Yesterday Lizzie and I found a little American toad hopping around in our grass. Never having seen a real live toad Lizzie was pretty excited, and so was I! We immediately caught it up and transferred it to the carrot patch where I've seen numerous garden snails and other pests that make tasty toad-treats. I was hoping the toad would make a home of my organic garden, and sure enough he was still there this morning.
"Let's make a toad house!" I said to Lizzie and "YEAH!" was her immediate enthusiastic reply. I rummaged through a pile of old clay pots, found a hammer and we smashed a side off each pot and had instant toad homes.
You can buy toad homes online and spend around $20 for each house. Or you can knock a small opening in the side of a clay pot, or even stack a few bricks to make a small shelter. Toads will be attracted to the shelter, use it during the day and claim it as their territory coming back year after year. Each night one toad can eat up to 100 slugs, grubs, grasshoppers, tomato beetles, cutworms...anything you don't want eating your garden. The tadpoles also eat mosquito larvae! And the average adult toad can live for nearly a decade, that's a nice family pet you don't have to feed or take for walks.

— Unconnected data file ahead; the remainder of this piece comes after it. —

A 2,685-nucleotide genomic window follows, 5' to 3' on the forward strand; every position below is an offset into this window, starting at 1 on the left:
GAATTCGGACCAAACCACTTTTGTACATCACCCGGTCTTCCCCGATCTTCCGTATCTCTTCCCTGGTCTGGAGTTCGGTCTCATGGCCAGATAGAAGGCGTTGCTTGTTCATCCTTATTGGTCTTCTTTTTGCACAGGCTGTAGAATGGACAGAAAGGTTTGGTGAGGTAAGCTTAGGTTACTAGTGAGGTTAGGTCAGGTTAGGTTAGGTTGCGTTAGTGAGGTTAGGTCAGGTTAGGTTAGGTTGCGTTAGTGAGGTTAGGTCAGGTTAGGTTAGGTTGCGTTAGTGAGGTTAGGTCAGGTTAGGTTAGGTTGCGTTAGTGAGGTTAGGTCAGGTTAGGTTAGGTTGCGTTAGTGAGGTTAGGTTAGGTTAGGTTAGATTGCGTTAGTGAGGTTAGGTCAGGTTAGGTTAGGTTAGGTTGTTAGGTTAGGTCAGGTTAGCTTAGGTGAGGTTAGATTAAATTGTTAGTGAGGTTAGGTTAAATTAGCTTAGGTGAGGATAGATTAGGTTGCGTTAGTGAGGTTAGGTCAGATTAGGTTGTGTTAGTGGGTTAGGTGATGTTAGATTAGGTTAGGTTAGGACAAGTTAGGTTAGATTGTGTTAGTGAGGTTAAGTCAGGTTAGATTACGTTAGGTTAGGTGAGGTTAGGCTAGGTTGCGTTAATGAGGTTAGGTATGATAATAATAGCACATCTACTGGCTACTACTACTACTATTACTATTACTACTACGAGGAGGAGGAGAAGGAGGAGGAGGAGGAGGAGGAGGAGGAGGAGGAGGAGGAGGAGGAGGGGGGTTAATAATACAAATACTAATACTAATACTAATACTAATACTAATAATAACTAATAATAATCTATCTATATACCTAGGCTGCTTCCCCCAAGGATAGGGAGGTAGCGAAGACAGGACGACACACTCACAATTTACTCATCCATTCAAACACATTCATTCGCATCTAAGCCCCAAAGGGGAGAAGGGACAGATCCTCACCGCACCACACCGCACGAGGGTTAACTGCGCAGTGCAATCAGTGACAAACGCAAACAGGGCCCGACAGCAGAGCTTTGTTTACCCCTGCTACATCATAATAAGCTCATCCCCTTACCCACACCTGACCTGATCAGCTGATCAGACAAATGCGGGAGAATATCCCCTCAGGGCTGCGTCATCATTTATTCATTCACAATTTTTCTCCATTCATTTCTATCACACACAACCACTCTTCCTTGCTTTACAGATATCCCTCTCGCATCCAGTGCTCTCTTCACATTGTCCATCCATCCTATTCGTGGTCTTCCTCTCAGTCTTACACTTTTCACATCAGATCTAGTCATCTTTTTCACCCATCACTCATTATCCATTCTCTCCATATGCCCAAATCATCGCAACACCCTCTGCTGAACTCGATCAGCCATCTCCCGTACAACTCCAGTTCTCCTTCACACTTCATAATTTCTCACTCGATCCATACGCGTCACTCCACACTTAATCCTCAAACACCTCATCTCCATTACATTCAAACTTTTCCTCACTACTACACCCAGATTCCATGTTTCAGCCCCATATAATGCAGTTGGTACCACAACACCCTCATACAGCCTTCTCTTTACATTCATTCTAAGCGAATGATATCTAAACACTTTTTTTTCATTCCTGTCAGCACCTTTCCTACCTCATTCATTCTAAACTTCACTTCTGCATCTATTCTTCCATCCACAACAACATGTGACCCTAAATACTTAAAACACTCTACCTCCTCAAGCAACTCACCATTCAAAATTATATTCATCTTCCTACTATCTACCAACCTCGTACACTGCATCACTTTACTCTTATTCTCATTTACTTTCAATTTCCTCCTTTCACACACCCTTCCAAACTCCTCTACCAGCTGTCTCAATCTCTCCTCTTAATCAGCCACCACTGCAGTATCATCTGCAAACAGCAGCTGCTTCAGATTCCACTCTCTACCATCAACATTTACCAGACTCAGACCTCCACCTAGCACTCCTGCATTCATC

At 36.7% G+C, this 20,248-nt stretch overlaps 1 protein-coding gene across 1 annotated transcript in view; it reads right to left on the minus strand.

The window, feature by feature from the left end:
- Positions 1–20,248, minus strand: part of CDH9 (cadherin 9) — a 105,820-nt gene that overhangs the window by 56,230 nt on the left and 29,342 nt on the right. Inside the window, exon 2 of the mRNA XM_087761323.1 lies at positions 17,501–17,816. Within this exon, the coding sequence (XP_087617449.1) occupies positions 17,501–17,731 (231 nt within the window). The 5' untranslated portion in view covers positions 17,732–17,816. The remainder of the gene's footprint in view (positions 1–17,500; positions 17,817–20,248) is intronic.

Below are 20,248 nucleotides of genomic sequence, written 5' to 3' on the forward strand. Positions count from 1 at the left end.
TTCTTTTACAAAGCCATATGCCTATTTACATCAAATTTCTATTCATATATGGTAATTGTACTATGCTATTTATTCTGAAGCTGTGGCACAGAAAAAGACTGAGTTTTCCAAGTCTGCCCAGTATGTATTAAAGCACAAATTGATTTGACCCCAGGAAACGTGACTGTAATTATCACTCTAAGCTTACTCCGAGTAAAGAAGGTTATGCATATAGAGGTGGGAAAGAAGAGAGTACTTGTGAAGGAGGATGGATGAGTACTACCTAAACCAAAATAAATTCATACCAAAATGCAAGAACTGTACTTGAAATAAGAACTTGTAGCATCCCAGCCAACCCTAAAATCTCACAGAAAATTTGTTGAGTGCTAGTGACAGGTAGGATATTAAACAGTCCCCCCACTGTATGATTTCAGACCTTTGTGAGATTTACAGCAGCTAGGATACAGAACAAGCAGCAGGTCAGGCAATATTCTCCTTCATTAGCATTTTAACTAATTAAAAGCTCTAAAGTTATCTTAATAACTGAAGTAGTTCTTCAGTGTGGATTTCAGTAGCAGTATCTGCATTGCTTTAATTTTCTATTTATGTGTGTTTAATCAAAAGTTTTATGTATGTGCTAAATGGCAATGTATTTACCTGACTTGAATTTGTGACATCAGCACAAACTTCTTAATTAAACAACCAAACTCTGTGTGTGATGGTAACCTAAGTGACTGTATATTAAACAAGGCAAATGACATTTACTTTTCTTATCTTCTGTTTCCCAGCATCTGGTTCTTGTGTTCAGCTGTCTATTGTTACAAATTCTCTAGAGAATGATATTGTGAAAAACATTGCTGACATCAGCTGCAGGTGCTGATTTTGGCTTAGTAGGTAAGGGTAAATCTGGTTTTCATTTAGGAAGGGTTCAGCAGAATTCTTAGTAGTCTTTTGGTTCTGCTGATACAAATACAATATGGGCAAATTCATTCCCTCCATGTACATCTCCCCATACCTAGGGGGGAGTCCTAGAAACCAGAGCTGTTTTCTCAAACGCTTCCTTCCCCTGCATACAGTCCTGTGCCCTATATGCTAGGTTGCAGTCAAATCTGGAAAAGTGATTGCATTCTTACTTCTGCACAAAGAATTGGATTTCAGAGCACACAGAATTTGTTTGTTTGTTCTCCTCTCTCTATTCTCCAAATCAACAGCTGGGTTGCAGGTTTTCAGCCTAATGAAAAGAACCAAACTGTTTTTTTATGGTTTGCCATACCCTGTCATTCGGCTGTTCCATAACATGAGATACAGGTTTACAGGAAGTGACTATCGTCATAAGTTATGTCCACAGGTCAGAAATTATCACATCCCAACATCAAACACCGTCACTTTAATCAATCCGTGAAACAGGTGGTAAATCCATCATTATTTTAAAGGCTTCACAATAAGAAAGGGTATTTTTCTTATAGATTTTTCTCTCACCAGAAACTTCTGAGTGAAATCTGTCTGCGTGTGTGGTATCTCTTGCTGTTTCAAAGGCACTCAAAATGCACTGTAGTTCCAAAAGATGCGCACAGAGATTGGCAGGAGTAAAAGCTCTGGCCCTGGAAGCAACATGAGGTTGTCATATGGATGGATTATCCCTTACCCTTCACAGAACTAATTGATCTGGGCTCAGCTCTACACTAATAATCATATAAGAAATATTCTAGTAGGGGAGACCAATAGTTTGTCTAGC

So give your toads some houses and enjoy their stay in your garden. Lizzie's already moved the houses around three times this morning and can't go a minute without looking to see if anyone moved in. I'm trying to explain to her that she should leave them alone so the toads don't get afraid and move out. But you try explaining that to a curious two-year-old.
Lake Padden, a month later
2 hours ago